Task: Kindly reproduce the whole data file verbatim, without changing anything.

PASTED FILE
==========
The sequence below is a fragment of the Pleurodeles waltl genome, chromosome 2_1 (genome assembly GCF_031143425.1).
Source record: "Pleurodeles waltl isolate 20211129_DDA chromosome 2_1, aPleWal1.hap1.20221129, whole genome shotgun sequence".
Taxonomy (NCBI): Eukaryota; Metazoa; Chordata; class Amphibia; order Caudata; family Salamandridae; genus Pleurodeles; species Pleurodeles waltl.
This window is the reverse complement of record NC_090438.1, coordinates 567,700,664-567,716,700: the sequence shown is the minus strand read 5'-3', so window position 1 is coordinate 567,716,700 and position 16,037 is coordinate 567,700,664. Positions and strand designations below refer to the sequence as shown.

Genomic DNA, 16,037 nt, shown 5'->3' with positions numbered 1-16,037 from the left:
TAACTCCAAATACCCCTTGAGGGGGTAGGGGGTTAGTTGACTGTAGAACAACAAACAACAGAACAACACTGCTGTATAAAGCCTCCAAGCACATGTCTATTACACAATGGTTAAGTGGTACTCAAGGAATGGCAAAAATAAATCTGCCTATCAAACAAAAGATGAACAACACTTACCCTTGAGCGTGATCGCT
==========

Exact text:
The sequence below is a fragment of the Pleurodeles waltl genome, chromosome 2_1 (genome assembly GCF_031143425.1).
Source record: "Pleurodeles waltl isolate 20211129_DDA chromosome 2_1, aPleWal1.hap1.20221129, whole genome shotgun sequence".
Taxonomy (NCBI): Eukaryota; Metazoa; Chordata; class Amphibia; order Caudata; family Salamandridae; genus Pleurodeles; species Pleurodeles waltl.
This window is the reverse complement of record NC_090438.1, coordinates 567,700,664-567,716,700: the sequence shown is the minus strand read 5'-3', so window position 1 is coordinate 567,716,700 and position 16,037 is coordinate 567,700,664. Positions and strand designations below refer to the sequence as shown.

Genomic DNA, 16,037 nt, shown 5'->3' with positions numbered 1-16,037 from the left:
TAACTCCAAATACCCCTTGAGGGGGTAGGGGGTTAGTTGACTGTAGAACAACAAACAACAGAACAACACTGCTGTATAAAGCCTCCAAGCACATGTCTATTACACAATGGTTAAGTGGTACTCAAGGAATGGCAAAAATAAATCTGCCTATCAAACAAAAGATGAACAACACTTACCCTTGAGCGTGATCGCT